Studying microsporogenesis in different Corylus species, Woodworth (1929) reported the presence of cytomixis, an exchange of bivalents or even entire nuclei between pollen mother cells during microsporogenesis (Mursalimov and Deineko, 2018). This phenomenon has been observed in combination with polyploidy and pollen sterility (Negrón-Ortiz, 2007; Singhal and Kumar, 2008; Pécrix et al., 2011; Kumar et al., 2013; Reis et al., 2016) and is thought to be one of the cytological processes occurring during unreduced pollen formation (Falistocco et al., 1995; Mursalimov and Deineko, 2015), even if there is not enough evidence to support its role as a supplementary mechanism for genetic recombination (Mursalimov and Deineko, 2018). Taken as a whole, the lack of additional data on hazelnut microsporogenesis hinders drawing a definite picture around the rationale behind the observed increase in pollen size and point to the need for a deeper study of meiosis during hazelnut pollen development in low and high sterile cultivars.
As a closing remark, IFC turned out to be strikingly useful for the label-free characterization of hazelnut pollen in a high throughput, allowing the fast identification of hazelnut cultivars with high male sterility. Moreover, its versatility holds great promise for numerous research applications in hazelnut pollen biology and pollination ecology and has the potential to simplify haploid plant production for hazelnut breeding purposes (Gniech Karasawa et al., 2016), as demonstrated by recent studies on wheat (Canonge et al., 2020).
Our results demonstrate that IFC technology is well suited for the extensive characterization of hazelnut pollen traits. We showed how hazelnut pollen responds to prolonged hydration times through changes in the impedance signal. We also detected high pollen sterility in many cultivated hazelnut genotypes possibly linked to chromosome translocations. Finally, we observed an increase in pollen dimensions in highly sterile cultivars. Additional inspection of pollen development, especially in the meiotic phase, is required to explain the increase in pollen volume associated with pollen sterility. Moreover, further investigation is needed to confirm the occurrence of chromosome translocations and identify the involved chromosomes. This is especially important to enhance the choice of suitable pollinators for the most popular hazelnut cultivars, particularly when this cultivated species is introduced in new growing areas.
Data Availability Statement
The original contributions presented in the study are included in the article/Supplementary Material, further inquiries can be directed to the corresponding author.
LA, TD, EH, and VC conceived and designed the experiments. LA, CS, EH, MD, FM, and SK performed the experiments and acquired and analyzed the data. LA performed statistical analyses and drafted the manuscript. VC, RB, and CS critically revised the manuscript. All authors contributed to the article and approved the submitted version.
This work was supported by the ARSIAL (Regional Agency for Innovation and Development of Agriculture in Latium – Project DDG n. 292 of 15/06/2016).
Conflict of Interest
TD and EH were employed by the Ferrero Trading Lux (Luxembourg), MD and SK were employed by the Amphasys AG (Switzerland). The Hazelnut Company division of Ferrero Trading Lux (Luxembourg) financed the first author’s Ph.D. grant and coordinated the research. The funder was not involved in data analysis and interpretation, nor in the decision to submit this article for publication. Amphasys AG supplied the cytometer used in the study and provided expert assistance in data interpretation.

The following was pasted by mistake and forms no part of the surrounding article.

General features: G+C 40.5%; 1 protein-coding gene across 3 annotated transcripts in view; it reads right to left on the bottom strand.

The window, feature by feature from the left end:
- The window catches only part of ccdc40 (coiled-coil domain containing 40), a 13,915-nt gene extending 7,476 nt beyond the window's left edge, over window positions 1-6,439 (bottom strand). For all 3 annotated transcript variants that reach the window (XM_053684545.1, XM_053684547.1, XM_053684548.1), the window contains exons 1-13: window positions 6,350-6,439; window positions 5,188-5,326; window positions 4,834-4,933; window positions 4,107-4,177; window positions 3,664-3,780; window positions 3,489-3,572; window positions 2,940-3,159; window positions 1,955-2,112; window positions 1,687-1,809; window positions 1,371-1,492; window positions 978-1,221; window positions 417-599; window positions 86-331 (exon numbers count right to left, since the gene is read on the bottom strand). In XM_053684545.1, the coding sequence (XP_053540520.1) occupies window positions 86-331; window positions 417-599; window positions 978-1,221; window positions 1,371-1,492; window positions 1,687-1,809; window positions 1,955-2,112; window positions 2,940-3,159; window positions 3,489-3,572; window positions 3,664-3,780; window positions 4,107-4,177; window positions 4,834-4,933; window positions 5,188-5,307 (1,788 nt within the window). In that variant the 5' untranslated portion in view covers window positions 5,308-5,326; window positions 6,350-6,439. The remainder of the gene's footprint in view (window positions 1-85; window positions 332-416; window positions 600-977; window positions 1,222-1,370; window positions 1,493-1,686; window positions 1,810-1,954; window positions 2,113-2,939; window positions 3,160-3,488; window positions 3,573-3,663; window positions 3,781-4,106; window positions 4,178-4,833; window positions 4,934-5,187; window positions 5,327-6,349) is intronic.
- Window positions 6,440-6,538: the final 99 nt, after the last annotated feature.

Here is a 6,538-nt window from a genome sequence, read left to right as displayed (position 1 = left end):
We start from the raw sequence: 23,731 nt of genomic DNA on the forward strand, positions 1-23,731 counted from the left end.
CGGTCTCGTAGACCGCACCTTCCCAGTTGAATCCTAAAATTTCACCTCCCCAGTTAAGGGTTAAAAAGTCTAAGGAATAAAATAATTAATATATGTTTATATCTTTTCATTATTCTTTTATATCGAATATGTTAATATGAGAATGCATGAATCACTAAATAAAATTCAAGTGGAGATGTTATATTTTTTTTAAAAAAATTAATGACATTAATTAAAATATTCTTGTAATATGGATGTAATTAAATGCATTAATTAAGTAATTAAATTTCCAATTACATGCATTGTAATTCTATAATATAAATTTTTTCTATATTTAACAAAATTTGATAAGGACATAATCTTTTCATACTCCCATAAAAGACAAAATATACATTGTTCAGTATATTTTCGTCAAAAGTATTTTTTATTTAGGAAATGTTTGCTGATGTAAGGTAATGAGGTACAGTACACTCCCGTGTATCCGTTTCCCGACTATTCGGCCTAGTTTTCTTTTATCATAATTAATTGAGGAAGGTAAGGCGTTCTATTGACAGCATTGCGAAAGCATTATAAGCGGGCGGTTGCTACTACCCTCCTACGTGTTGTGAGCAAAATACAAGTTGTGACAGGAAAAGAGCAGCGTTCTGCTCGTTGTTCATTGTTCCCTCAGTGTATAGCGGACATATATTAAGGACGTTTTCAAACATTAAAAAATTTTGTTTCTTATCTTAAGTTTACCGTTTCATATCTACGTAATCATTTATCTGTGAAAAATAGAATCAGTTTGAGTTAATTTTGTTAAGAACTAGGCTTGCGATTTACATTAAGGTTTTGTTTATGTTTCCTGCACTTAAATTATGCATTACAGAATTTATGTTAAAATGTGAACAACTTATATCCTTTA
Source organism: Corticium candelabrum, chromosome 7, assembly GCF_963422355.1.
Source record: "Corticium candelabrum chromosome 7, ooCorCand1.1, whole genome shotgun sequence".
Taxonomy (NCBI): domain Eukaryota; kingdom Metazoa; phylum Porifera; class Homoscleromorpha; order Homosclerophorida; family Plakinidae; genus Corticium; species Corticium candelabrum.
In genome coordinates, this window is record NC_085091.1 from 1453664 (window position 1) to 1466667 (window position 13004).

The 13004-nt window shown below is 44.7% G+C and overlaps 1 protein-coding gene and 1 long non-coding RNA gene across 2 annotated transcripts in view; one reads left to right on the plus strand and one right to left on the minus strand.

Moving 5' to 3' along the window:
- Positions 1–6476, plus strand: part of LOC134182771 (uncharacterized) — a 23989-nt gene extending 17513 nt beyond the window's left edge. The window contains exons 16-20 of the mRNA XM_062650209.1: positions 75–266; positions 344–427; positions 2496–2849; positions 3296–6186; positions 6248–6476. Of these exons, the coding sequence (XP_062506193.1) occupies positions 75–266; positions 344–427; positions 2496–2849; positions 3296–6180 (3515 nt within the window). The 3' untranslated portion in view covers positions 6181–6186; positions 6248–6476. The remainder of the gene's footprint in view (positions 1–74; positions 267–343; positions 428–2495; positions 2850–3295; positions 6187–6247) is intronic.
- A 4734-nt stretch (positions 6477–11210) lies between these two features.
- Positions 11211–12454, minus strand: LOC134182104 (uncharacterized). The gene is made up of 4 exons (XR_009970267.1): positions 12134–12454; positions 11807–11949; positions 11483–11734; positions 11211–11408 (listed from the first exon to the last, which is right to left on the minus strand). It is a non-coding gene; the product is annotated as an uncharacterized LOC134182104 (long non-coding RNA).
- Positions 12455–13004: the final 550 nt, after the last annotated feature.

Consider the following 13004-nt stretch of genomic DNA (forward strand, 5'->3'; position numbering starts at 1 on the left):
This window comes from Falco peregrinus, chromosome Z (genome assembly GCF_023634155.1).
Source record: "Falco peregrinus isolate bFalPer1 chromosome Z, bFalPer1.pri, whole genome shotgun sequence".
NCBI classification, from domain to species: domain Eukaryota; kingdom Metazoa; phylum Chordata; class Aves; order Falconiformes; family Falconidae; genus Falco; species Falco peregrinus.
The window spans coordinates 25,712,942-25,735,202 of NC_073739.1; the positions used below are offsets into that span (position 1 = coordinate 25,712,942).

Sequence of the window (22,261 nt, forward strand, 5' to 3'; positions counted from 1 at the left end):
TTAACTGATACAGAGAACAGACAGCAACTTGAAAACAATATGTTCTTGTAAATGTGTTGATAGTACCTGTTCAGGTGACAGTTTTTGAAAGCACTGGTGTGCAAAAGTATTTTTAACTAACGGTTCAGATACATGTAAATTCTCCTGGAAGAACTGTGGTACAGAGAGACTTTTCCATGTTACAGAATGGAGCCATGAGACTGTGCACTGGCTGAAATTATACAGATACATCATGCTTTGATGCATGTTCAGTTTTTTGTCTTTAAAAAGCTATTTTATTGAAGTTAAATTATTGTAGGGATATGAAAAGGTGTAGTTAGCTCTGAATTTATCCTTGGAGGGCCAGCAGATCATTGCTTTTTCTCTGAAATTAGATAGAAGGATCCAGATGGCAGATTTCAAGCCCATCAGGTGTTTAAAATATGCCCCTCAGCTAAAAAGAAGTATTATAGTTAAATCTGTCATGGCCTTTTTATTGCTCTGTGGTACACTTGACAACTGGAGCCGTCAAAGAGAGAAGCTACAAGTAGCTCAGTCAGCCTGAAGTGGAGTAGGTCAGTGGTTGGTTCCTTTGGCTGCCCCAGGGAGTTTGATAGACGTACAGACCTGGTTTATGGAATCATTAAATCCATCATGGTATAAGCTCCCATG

The remaining authors declare that the research was conducted in the absence of any commercial or financial relationships that could be construed as a potential conflict of interest.
Some of the data discussed in this work were first published as a section of a Ph.D. thesis (Ascari, 2020).
The Supplementary Material for this article can be found online at: https://www.frontiersin.org/articles/10.3389/fpls.2020.615922/full#supplementary-material
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Keywords: Corylus avellana L., cultivar selection, sterile pollen, pollen hydration, pollen viability, reciprocal chromosome translocations
Citation: Ascari L, Cristofori V, Macrì F, Botta R, Silvestri C, De Gregorio T, Huerta ES, Di Berardino M, Kaufmann S and Siniscalco C (2020) Hazelnut Pollen Phenotyping Using Label-Free Impedance Flow Cytometry. Front. Plant Sci. 11:615922. doi: 10.3389/fpls.2020.615922
Received: 10 October 2020; Accepted: 13 November 2020;
Published: 08 December 2020.
Edited by:Petr Smýkal, Palacký University Olomouc, Czechia
Reviewed by:Jaroslav Doležel, Institute of Experimental Botany of the Czech Academy of Sciences, Czechia
Sergio J. Ochatt, INRA UMR1347 Agroécologie, France
Copyright © 2020 Ascari, Cristofori, Macrì, Botta, Silvestri, De Gregorio, Huerta, Di Berardino, Kaufmann and Siniscalco. This is an open-access article distributed under the terms of the Creative Commons Attribution License (CC BY). The use, distribution or reproduction in other forums is permitted, provided the original author(s) and the copyright owner(s) are credited and that the original publication in this journal is cited, in accordance with accepted academic practice. No use, distribution or reproduction is permitted which does not comply with these terms.